More disturbing than the tone deafness of the offensive borrowings is the lack of empathy it reveals.
The Torah teaches us to treat our fellow Jews in special ways. We are family, after all, and family comes first.
But is the concept of tzelem Elokim limited to Jews? Does the word brios in mechabed es habrios (Avos, 4:1) not, on its face, mean all people? Did Dovid HaMelech not mean to include all human beings when he sang (Tehillim, 65:3) “You, Who hears prayer, to You all flesh will come”? Were korbanos not accepted from non-Jews in the Beis HaMikdash?
Is “darkei shalom,” for some reason, a lesser halachic ideal than others? Is not the goal of history, as our nevi’im prophesied, to bring all the earth’s inhabitants to recognize Hashem? Do we not then have to be concerned about them?
Back in 1964, Dr. Marvin Schick, a”h, writing in The Jewish Observer, asserted:
“It is our historical and religious heritage that compels us to sympathize with the plight of the Negro. It is unthinkable that a people so oppressed throughout history would not today rally to support the cause of the American Negro, now afflicted by the irrational forces of hatred and bigotry. Anything short of this by American Orthodox Jewry is to reject the principles that we have stood by through the millennia of persecution and to which we must remain equally faithful in a free society.”
Yes, there has been hatred for Jews among some blacks. I can testify to that from personal experience. Many experiences, in fact.
But I have also had enough interactions with black citizens of good will to know that the haters aren’t the norm. And all of us have witnessed more than enough in current events to know that being black in America remains a difficult, even dangerous, thing.
“Black Lives Matter” is a name that has been adopted by scores of organizations, some larger, most smaller. But Black Lives Matter is also an idea — essentially a reiteration of what was once known as the “civil rights movement.” That movement qua movement, as Dr. Schick wrote more than 50 years ago, is one that should resonate with us.
The concept of darkei shalom, if nothing else, should compel us to show black Americans, and all people, that Jews committed to living Torah-faithful lives are fully committed to the safety and equal treatment by society of all human beings, no matter the color of their skins.
© 2020 Rabbi Avi Shafran
A piece I wrote about my father, a”h, and one of many life lessons he taught me was published by Fox News today. It can be accessed here.
As sad as it is ironic, those who have seized the opportunity during protests over the killing of George Floyd to vandalize police vehicles and attack officers, deface buildings and loot stores are perpetuating racism.
Because, by their actions, they effectively reinforce the prejudices of people who view people of color as unbridled and lawless. Instead of images of black or brown scientists, doctors, lawyers, teachers or social workers, what the face of a nonwhite person conjures in their minds is a threat.
That’s what was perceived by the white woman who was firmly perched at the precipice of the news cycle until the killing of Mr. Floyd pushed her off. A black man who was bird-watching in New York’s Central Park politely asked her to restrain her unleashed dog and she responded by calling police, claiming that an “African-American” was threatening her. His words “Look, if you’re going to do what you want, I’m going to do what I want, but you’re not going to like it” probably wouldn’t have struck her as threatening had the bird watcher been Caucasian.
But he wasn’t and so they did.
And the looters of late have only empowered such prejudice. Of, course, thugs don’t give a first, much less second, thought to the impact of their actions on others. Their only concern is about what good stuff they might grab from violated stores. How unfortunate, though, that the national conversations about racial injustice and police misconduct have again been marred by mindless marauders.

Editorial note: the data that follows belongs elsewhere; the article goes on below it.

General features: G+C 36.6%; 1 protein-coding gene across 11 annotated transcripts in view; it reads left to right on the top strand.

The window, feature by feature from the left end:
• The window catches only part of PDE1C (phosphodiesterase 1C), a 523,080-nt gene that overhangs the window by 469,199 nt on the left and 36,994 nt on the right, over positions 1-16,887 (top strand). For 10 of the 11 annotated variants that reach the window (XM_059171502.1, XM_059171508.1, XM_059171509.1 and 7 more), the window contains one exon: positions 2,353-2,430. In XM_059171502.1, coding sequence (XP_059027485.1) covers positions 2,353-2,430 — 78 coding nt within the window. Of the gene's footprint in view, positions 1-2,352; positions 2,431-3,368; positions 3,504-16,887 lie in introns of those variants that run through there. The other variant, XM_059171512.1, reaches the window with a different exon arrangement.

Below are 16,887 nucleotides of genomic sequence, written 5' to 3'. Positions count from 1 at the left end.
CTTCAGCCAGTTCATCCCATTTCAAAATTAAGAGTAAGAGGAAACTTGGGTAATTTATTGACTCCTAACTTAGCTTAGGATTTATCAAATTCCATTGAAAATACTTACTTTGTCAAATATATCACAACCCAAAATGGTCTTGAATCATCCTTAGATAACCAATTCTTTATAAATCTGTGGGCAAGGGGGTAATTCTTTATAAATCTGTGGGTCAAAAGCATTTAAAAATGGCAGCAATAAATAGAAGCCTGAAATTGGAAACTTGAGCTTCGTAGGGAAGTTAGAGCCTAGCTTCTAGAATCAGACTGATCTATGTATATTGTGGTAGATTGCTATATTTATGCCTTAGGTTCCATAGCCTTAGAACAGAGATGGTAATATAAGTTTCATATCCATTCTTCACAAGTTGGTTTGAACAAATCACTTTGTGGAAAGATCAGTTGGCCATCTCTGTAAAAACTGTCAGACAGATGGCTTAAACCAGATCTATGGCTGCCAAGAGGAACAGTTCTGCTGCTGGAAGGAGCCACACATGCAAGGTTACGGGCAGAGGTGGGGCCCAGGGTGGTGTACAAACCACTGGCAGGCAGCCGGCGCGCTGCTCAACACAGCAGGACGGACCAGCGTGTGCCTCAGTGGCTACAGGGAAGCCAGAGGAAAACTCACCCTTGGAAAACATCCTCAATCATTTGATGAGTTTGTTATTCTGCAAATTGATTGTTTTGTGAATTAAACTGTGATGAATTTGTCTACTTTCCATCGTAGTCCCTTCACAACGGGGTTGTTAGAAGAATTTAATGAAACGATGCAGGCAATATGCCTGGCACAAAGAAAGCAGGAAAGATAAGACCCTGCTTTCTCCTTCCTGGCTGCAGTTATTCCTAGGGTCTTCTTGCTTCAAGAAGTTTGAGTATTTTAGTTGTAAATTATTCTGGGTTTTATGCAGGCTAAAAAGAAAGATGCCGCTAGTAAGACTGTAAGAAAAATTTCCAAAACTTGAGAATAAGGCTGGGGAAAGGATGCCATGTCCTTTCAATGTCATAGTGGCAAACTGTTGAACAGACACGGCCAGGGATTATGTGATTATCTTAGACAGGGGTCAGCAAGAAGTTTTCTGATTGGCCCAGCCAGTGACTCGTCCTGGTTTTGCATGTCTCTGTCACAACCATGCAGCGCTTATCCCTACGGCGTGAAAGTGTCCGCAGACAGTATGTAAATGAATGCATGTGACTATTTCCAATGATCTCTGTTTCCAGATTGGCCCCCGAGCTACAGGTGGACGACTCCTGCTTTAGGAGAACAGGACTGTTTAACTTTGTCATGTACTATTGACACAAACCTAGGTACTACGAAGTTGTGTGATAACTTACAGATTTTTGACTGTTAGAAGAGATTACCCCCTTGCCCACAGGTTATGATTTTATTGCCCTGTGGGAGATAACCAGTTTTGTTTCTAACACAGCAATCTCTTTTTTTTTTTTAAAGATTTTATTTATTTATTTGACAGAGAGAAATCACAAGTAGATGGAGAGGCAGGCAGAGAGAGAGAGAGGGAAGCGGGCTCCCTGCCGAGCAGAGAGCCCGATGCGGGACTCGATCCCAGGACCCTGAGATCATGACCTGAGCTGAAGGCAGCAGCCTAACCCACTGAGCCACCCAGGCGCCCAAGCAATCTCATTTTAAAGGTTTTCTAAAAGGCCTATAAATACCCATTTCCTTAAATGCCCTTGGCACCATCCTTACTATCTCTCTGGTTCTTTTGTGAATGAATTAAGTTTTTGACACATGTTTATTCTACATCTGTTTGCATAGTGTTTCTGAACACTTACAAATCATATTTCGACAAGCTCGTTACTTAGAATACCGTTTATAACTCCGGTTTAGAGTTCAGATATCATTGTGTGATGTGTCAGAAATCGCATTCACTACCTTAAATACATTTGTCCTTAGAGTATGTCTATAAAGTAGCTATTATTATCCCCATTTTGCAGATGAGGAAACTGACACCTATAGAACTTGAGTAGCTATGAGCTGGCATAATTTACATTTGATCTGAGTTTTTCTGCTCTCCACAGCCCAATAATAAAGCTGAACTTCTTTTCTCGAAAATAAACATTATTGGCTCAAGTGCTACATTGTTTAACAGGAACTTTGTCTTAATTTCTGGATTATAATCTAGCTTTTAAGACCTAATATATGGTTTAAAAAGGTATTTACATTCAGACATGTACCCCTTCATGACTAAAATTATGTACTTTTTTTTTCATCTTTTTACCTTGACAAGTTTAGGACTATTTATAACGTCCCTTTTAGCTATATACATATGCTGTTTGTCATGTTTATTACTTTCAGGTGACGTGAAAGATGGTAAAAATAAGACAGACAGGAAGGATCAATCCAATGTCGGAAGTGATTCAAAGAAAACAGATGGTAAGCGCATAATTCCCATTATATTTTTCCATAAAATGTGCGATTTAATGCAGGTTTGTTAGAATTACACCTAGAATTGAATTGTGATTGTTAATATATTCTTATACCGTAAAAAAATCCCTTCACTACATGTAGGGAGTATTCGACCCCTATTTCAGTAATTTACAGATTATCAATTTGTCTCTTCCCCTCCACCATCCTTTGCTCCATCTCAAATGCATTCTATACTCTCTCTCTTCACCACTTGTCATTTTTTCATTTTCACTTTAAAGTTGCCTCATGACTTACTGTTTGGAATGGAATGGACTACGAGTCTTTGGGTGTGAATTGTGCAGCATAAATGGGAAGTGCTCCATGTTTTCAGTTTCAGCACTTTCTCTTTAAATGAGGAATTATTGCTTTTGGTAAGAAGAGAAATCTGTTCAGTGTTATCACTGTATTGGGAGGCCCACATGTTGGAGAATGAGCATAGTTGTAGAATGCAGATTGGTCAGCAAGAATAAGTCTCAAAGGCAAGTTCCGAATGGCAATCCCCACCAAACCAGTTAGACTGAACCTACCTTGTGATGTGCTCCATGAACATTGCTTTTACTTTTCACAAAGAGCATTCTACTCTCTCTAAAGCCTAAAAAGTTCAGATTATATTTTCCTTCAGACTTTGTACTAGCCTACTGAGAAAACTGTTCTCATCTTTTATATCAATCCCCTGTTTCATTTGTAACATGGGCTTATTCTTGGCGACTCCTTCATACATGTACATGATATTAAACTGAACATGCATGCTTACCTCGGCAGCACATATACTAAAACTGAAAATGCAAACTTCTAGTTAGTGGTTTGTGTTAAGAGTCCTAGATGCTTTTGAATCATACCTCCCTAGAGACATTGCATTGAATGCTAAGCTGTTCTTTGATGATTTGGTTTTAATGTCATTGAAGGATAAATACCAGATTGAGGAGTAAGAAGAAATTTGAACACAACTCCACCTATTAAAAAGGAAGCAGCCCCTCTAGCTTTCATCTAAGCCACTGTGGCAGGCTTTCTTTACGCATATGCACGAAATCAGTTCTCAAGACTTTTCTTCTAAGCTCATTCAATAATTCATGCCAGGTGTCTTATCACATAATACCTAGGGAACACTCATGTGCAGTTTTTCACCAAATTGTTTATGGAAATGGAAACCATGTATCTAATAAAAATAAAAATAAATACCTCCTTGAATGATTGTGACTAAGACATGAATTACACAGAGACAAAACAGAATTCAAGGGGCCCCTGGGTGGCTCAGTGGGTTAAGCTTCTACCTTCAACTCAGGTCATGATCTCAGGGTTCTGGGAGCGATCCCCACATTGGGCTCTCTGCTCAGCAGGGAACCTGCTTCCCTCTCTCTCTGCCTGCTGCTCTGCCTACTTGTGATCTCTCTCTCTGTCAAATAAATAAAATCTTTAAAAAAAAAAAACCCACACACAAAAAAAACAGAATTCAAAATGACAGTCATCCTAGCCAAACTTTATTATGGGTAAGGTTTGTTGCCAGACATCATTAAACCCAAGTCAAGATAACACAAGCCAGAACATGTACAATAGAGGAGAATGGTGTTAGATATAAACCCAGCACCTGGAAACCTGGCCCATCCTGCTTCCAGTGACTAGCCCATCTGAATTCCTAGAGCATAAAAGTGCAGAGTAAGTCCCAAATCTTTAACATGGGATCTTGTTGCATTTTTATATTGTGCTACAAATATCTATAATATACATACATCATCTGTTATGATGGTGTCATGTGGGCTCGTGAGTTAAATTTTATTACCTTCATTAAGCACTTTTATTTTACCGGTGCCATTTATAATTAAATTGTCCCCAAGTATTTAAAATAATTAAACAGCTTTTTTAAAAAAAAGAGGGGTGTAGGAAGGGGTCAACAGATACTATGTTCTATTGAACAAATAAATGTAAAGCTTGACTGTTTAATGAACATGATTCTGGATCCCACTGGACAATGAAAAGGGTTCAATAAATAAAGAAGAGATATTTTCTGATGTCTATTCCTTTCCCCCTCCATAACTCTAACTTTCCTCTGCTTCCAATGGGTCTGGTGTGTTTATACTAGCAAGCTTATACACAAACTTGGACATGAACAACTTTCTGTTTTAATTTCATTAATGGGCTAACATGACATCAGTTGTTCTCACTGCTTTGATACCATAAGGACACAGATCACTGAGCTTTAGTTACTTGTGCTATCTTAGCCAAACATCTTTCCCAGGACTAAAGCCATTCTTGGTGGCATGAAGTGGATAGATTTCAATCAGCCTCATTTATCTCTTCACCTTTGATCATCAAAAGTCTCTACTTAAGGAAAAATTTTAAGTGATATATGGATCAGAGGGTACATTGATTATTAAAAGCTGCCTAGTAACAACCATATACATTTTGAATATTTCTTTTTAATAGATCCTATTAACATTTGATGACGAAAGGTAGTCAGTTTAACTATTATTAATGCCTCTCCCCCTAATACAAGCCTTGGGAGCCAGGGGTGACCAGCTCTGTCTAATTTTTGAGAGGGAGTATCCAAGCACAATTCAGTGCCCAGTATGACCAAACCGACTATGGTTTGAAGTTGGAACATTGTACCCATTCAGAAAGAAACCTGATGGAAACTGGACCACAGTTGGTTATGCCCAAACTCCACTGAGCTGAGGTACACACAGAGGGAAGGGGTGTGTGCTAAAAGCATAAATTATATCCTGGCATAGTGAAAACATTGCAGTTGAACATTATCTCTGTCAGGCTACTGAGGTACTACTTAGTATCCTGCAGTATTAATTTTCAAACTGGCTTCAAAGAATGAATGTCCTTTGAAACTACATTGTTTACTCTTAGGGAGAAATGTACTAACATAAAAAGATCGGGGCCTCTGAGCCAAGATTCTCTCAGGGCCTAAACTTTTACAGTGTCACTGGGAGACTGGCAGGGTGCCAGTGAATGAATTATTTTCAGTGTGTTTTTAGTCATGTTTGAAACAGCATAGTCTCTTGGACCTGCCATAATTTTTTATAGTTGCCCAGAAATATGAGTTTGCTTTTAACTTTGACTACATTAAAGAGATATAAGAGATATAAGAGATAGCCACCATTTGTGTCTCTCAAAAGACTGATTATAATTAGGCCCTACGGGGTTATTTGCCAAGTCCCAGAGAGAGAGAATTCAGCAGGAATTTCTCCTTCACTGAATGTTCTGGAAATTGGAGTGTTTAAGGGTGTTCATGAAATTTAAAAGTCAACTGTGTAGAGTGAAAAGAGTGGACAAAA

As it happens, it wasn’t only on American streets that roguery reigned. As always these days, when chaos and stupidity blossom, the noxious pollen of Jew-hatred is released across the internet, particularly on social media.
And so it is that we have, on Twitter, a man (whose identifying graphic is a Hebrew declaration of fealty to Christianity) proclaiming that “Jewish whites were the most prolific slave owners in history. They practically created slavery in America,” and concluding that shuls are “free game” for vandalism.
Aside from his hogwash “history,” his conclusion is, to put it delicately, illogical. It takes a twisted mind to invoke something that didn’t happen in order to vilify distant descendants of those who didn’t do it.
There was further lunatic logic, too, from another Twitter twit, who explained that “Jewish Americans hold all the power in the country, thus you cannot be racist or anti-Semitic towards them.”
So, you see, since many Jews have been successful in their professions, in the public sphere and in public service, hatred and harm can be directed against them.
Interestingly, falsehoods propagated by social media became a recent major news item, too, right alongside the killing of George Floyd and its aftermath.
Twitter took the unprecedented step of placing a fact-check notice on a tweet by President Trump in which he asserted that mail-in ballots lead to voter fraud. The notice directed followers of the president’s tweets to a site offering facts showing otherwise.
And then, a day later, the social media company put a warning label on what it regarded as the president’s threat against protestors in Minneapolis, his tweet that “when the looting starts, the shooting starts” — a sentence that has been used by racists in the past and that, Twitter said, “violates our policies regarding the glorification of violence [because of the sentence’s]… historical context… its connection to violence, and the risk it could inspire similar actions today.”
In response, Mr. Trump accused Twitter of bias against him, and issued an executive order aimed at removing Section 230 of the Communications Decency Act, a move could change the status of social media giants from “platforms,” which absolves them of responsibility for things posted on them, to the equivalent of newspapers, leaving them open to lawsuits over anyone’s postings.